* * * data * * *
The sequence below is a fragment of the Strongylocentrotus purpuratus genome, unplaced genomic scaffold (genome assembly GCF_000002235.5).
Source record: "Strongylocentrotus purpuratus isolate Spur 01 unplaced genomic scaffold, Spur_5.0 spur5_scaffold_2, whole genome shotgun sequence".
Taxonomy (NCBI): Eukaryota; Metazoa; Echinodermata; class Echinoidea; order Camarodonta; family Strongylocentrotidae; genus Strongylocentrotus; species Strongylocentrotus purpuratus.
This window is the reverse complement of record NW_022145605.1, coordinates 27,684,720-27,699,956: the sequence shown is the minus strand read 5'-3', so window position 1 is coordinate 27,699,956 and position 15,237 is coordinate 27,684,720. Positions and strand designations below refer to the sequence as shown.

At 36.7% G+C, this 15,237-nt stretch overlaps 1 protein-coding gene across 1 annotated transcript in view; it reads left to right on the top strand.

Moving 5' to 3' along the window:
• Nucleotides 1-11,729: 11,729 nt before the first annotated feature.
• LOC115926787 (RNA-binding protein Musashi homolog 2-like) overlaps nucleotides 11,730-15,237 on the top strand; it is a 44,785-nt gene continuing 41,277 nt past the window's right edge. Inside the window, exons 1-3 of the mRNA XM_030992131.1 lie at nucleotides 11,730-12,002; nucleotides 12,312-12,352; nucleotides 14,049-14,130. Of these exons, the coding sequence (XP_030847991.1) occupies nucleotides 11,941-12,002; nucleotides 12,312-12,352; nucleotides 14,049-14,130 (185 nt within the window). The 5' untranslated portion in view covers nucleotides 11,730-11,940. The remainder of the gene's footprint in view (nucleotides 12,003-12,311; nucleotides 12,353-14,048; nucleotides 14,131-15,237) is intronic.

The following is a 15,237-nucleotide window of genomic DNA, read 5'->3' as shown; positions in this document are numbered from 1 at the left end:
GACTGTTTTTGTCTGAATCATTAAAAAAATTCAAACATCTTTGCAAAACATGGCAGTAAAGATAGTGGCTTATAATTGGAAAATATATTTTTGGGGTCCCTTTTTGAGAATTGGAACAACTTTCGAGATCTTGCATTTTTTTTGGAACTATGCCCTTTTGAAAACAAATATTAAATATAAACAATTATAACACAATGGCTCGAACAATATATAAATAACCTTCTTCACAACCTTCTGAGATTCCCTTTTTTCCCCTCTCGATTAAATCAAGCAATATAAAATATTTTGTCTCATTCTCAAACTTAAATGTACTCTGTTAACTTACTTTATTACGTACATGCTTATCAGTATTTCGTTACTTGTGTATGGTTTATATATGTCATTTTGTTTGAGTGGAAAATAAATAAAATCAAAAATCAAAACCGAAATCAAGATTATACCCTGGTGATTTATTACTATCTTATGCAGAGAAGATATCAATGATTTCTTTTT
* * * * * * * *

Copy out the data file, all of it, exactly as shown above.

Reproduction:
The sequence below is a fragment of the Strongylocentrotus purpuratus genome, unplaced genomic scaffold (genome assembly GCF_000002235.5).
Source record: "Strongylocentrotus purpuratus isolate Spur 01 unplaced genomic scaffold, Spur_5.0 spur5_scaffold_2, whole genome shotgun sequence".
Taxonomy (NCBI): Eukaryota; Metazoa; Echinodermata; class Echinoidea; order Camarodonta; family Strongylocentrotidae; genus Strongylocentrotus; species Strongylocentrotus purpuratus.
This window is the reverse complement of record NW_022145605.1, coordinates 27,684,720-27,699,956: the sequence shown is the minus strand read 5'-3', so window position 1 is coordinate 27,699,956 and position 15,237 is coordinate 27,684,720. Positions and strand designations below refer to the sequence as shown.

At 36.7% G+C, this 15,237-nt stretch overlaps 1 protein-coding gene across 1 annotated transcript in view; it reads left to right on the top strand.

Moving 5' to 3' along the window:
• Nucleotides 1-11,729: 11,729 nt before the first annotated feature.
• LOC115926787 (RNA-binding protein Musashi homolog 2-like) overlaps nucleotides 11,730-15,237 on the top strand; it is a 44,785-nt gene continuing 41,277 nt past the window's right edge. Inside the window, exons 1-3 of the mRNA XM_030992131.1 lie at nucleotides 11,730-12,002; nucleotides 12,312-12,352; nucleotides 14,049-14,130. Of these exons, the coding sequence (XP_030847991.1) occupies nucleotides 11,941-12,002; nucleotides 12,312-12,352; nucleotides 14,049-14,130 (185 nt within the window). The 5' untranslated portion in view covers nucleotides 11,730-11,940. The remainder of the gene's footprint in view (nucleotides 12,003-12,311; nucleotides 12,353-14,048; nucleotides 14,131-15,237) is intronic.

The following is a 15,237-nucleotide window of genomic DNA, read 5'->3' as shown; positions in this document are numbered from 1 at the left end:
GACTGTTTTTGTCTGAATCATTAAAAAAATTCAAACATCTTTGCAAAACATGGCAGTAAAGATAGTGGCTTATAATTGGAAAATATATTTTTGGGGTCCCTTTTTGAGAATTGGAACAACTTTCGAGATCTTGCATTTTTTTTGGAACTATGCCCTTTTGAAAACAAATATTAAATATAAACAATTATAACACAATGGCTCGAACAATATATAAATAACCTTCTTCACAACCTTCTGAGATTCCCTTTTTTCCCCTCTCGATTAAATCAAGCAATATAAAATATTTTGTCTCATTCTCAAACTTAAATGTACTCTGTTAACTTACTTTATTACGTACATGCTTATCAGTATTTCGTTACTTGTGTATGGTTTATATATGTCATTTTGTTTGAGTGGAAAATAAATAAAATCAAAAATCAAAACCGAAATCAAGATTATACCCTGGTGATTTATTACTATCTTATGCAGAGAAGATATCAATGATTTCTTTTT